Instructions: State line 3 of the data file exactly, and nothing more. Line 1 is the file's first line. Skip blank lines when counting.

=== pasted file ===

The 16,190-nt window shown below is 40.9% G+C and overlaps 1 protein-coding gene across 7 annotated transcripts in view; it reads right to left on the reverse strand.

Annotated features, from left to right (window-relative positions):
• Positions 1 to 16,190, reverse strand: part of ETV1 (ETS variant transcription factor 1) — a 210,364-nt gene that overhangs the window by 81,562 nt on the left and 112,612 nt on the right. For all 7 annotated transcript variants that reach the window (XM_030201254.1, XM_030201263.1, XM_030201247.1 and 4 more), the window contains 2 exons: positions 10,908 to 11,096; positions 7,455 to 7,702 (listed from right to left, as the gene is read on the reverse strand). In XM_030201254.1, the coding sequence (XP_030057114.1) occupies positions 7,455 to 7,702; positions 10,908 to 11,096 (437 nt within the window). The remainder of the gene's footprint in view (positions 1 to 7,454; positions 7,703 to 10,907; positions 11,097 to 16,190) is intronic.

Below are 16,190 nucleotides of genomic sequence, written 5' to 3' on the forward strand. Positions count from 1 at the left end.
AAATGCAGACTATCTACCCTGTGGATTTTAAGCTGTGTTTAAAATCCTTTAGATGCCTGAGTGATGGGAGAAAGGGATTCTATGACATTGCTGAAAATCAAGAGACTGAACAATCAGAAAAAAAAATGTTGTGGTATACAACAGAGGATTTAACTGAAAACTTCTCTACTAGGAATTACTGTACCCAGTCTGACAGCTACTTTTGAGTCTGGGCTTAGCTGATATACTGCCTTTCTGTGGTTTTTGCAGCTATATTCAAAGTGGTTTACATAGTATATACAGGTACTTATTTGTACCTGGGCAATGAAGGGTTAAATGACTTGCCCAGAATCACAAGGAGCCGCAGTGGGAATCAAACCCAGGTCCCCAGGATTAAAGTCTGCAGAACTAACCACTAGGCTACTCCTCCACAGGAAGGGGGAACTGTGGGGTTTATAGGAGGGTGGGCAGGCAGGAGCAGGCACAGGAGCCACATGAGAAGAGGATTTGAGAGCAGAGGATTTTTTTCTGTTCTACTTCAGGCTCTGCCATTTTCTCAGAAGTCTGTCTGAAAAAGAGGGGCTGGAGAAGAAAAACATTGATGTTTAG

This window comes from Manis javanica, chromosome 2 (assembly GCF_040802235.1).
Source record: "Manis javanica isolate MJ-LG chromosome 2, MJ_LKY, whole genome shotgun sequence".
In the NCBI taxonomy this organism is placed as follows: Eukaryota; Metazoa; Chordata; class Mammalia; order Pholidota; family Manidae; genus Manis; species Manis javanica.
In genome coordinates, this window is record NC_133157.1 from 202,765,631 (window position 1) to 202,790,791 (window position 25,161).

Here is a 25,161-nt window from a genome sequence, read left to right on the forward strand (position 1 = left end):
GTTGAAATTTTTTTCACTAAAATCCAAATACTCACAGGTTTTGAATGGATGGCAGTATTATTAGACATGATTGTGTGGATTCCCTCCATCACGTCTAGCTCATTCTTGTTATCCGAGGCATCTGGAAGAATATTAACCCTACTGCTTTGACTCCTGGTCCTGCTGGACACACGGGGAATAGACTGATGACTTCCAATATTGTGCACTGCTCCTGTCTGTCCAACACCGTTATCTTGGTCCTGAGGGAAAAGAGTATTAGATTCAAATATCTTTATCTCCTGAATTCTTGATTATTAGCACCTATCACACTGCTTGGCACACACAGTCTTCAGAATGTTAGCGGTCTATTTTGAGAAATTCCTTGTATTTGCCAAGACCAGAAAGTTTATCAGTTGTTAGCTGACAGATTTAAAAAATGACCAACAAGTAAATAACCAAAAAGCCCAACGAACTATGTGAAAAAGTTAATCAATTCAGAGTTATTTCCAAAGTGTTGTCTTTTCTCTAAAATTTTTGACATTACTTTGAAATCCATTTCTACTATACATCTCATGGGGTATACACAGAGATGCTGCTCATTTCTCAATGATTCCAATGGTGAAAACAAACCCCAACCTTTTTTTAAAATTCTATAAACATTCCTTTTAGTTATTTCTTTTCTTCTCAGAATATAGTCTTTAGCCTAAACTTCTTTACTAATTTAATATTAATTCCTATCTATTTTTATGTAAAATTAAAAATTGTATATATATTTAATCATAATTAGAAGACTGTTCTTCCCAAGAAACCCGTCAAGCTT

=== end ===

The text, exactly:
• Positions 1 to 16,190, reverse strand: part of ETV1 (ETS variant transcription factor 1) — a 210,364-nt gene that overhangs the window by 81,562 nt on the left and 112,612 nt on the right. For all 7 annotated transcript variants that reach the window (XM_030201254.1, XM_030201263.1, XM_030201247.1 and 4 more), the window contains 2 exons: positions 10,908 to 11,096; positions 7,455 to 7,702 (listed from right to left, as the gene is read on the reverse strand). In XM_030201254.1, the coding sequence (XP_030057114.1) occupies positions 7,455 to 7,702; positions 10,908 to 11,096 (437 nt within the window). The remainder of the gene's footprint in view (positions 1 to 7,454; positions 7,703 to 10,907; positions 11,097 to 16,190) is intronic.